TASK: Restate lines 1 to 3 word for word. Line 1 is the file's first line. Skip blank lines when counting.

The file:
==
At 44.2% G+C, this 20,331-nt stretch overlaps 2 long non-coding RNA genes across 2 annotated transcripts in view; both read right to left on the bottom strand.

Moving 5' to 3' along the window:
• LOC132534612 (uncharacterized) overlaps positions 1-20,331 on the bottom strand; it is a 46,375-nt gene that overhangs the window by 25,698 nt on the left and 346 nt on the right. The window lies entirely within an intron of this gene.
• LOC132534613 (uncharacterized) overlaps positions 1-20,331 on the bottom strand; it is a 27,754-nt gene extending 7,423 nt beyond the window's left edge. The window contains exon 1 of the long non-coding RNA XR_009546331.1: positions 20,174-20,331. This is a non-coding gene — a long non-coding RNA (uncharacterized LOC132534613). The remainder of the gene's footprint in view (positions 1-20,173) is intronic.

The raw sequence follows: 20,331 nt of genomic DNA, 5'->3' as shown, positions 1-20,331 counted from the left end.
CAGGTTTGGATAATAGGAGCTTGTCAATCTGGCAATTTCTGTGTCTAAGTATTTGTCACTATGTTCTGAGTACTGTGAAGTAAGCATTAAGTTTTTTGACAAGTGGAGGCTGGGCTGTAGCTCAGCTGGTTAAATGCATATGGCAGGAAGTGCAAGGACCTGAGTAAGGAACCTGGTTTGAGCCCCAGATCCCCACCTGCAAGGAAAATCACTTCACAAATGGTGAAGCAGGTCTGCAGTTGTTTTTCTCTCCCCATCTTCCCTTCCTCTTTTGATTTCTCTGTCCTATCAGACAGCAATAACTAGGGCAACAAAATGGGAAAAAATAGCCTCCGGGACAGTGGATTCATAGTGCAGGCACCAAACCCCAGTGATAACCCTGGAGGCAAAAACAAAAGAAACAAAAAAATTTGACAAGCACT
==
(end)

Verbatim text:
At 44.2% G+C, this 20,331-nt stretch overlaps 2 long non-coding RNA genes across 2 annotated transcripts in view; both read right to left on the bottom strand.

Moving 5' to 3' along the window:
• LOC132534612 (uncharacterized) overlaps positions 1-20,331 on the bottom strand; it is a 46,375-nt gene that overhangs the window by 25,698 nt on the left and 346 nt on the right. The window lies entirely within an intron of this gene.